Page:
Drudgery vs Effort - What's the difference?

drudgery | effort | Related terms |

Drudgery is a related term of effort.

As nouns the difference between drudgery and effort

is that drudgery is tedious, menial and exhausting work while effort is the work involved in performing an activity; exertion.

As a verb effort is

(uncommon|intransitive) to make an effort.




  • tedious, menial and exhausting work
  • * 1748 . David Hume. Enquiries concerning the human understanding and concerning the principles of moral. London: Oxford University Press, 1973. § 34.
  • we are, perhaps, all the while flattering our natural indolence, which, hating the bustle of the world, and drudgery of business seeks a pretence of reason to give itself a full and uncontrolled indulgence.


    * tedium * moil * See also

    Derived terms

    * drudgerous (rare)




    (en noun)
  • The work involved in performing an activity; exertion.
  • * , chapter=23
  • , title= The Mirror and the Lamp , passage=The slightest effort made the patient cough. He would stand leaning on a stick and holding a hand to his side, and when the paroxysm had passed it left him shaking.}}
  • * {{quote-news, year=2011, date=June 22, author=Press Association, work=The Guardian
  • , title= Manchester United offer Park Ji-sung a new two-year contract , passage=The 30-year-old South Korean, who joined United in 2005, retired from international duty after last season's Asian Cup in an effort to prolong his club}}
  • * {{quote-magazine, year=2013, month=July-August, author=(Henry Petroski)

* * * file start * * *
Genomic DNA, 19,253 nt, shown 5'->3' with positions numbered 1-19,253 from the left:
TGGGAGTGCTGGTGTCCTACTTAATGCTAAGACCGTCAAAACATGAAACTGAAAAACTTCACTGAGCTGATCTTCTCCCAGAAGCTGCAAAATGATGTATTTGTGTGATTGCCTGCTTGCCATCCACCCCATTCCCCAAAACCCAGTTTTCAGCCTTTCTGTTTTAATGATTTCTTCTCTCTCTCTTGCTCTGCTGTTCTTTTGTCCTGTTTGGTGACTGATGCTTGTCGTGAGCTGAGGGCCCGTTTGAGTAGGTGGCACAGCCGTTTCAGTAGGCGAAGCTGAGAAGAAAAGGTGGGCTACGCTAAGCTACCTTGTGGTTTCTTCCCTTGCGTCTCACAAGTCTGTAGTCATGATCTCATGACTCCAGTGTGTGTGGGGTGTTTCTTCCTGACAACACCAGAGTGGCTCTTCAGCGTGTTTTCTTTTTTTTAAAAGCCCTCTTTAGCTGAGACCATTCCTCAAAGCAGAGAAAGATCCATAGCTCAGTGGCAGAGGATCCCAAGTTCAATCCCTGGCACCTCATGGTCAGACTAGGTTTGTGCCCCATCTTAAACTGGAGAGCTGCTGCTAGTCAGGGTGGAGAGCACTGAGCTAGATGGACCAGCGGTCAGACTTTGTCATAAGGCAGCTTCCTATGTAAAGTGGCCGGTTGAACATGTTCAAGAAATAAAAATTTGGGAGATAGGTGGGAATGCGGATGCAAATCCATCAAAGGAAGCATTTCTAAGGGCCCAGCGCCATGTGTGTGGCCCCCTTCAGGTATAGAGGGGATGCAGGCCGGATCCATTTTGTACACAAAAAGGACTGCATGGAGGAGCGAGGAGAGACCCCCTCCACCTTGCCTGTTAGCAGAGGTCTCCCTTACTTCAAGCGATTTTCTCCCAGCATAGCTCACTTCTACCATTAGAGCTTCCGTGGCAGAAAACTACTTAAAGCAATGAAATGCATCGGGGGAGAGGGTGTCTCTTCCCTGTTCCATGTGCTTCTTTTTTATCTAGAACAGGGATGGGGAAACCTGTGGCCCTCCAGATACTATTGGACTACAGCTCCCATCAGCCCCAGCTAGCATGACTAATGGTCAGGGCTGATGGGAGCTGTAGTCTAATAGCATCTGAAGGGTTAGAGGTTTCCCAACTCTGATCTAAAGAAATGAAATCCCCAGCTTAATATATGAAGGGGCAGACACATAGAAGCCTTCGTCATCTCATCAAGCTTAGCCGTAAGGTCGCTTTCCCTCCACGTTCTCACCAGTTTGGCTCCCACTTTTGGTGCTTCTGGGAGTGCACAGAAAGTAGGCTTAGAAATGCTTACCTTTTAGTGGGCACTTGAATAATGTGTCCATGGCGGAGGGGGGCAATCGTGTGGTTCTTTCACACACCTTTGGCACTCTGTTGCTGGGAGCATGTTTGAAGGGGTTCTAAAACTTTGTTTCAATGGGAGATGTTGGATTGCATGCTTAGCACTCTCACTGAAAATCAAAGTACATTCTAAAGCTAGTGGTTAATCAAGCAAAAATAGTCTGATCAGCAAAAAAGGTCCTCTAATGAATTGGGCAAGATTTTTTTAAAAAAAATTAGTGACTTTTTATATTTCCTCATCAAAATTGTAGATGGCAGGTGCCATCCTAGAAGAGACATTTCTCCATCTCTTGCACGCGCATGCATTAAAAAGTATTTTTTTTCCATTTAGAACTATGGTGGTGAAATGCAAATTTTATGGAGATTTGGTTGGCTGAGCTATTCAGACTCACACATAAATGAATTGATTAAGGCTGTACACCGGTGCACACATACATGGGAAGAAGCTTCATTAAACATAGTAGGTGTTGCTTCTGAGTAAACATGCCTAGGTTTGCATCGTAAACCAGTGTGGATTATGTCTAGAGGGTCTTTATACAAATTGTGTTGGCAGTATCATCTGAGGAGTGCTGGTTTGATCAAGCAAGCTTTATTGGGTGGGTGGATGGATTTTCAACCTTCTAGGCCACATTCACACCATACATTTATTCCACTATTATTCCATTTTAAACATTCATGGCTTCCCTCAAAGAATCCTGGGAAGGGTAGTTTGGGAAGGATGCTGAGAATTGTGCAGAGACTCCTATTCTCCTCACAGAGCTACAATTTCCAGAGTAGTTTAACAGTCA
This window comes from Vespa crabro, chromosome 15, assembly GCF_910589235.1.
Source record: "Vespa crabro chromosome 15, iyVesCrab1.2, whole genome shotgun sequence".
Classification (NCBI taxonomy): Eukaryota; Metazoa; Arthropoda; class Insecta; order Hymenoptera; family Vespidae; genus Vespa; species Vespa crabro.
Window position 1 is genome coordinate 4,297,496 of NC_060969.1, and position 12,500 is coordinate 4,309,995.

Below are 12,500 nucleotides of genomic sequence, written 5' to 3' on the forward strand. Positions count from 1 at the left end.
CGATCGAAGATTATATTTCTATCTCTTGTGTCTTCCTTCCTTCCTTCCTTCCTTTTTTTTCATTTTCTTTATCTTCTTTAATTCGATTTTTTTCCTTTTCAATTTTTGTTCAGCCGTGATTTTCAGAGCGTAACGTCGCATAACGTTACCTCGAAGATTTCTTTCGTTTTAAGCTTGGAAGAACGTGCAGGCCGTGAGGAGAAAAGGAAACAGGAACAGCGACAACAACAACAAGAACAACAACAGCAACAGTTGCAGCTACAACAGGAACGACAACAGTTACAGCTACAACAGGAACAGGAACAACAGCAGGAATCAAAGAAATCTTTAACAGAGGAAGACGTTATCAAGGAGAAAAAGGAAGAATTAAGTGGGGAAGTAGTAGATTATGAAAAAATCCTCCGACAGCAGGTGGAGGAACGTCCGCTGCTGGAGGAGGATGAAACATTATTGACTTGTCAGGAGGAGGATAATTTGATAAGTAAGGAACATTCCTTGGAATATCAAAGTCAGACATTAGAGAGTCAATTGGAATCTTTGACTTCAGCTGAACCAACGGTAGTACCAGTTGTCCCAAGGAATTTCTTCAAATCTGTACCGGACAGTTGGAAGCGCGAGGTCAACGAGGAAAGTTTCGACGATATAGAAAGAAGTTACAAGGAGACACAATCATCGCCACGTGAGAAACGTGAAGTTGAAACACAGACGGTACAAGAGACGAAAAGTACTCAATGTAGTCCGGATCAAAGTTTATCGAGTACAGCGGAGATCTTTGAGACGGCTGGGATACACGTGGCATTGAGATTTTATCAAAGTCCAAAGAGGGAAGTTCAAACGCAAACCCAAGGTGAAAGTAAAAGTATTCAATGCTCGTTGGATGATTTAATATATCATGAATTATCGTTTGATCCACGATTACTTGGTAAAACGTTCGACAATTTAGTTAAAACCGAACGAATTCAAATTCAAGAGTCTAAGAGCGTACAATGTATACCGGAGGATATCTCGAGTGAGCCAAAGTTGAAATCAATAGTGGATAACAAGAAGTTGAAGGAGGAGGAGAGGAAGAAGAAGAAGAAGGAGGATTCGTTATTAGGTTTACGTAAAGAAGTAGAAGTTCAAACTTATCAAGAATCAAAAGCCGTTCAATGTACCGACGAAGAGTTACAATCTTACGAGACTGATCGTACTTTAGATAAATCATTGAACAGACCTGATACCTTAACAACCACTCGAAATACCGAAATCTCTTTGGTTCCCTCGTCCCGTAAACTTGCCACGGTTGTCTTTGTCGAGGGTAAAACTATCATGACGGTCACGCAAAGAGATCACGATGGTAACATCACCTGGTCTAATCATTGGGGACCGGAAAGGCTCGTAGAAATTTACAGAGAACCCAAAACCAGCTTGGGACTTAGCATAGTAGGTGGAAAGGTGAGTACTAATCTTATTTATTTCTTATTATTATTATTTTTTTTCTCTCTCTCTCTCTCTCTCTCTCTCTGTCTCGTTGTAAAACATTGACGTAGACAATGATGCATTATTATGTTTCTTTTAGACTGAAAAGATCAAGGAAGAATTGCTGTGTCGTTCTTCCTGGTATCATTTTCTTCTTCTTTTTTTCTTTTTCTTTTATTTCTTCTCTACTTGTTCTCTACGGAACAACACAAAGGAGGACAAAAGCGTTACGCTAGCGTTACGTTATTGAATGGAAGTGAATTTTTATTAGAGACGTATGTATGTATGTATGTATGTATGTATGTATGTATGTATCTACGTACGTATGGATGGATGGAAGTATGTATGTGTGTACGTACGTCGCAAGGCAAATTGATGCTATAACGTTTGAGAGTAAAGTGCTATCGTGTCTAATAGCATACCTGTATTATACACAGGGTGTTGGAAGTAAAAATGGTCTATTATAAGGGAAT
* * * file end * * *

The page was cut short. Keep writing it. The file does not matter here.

• , title= Geothermal Energy , volume=101, issue=4, magazine=(American Scientist) , passage=Energy has seldom been found where we need it when we want it. Ancient nomads, wishing to ward off the evening chill and enjoy a meal around a campfire, had to collect wood and then spend time and effort coaxing the heat of friction out from between sticks to kindle a flame.}}
  • An endeavour.
  • * {{quote-magazine, date=2012-03, author=William E. Carter, Merri Sue Carter
  • , volume=100, issue=2, page=87, magazine=(American Scientist) , title= The British Longitude Act Reconsidered , passage=But was it responsible governance to pass the Longitude Act without other efforts to protect British seamen? Or might it have been subterfuge—a disingenuous attempt to shift attention away from the realities of their life at sea.}}
  • A force acting on a body in the direction of its motion.
  • (Rankine)

    Usage notes

    * Adjectives often used with "effort": conscious, good, poor, etc.



    Derived terms

    * best efforts * centre of effort * effort distance * effortless * make an effort


    (en verb)
  • (uncommon) To make an effort.
  • (obsolete) To stimulate.
  • * Fuller
  • He efforted his spirits.


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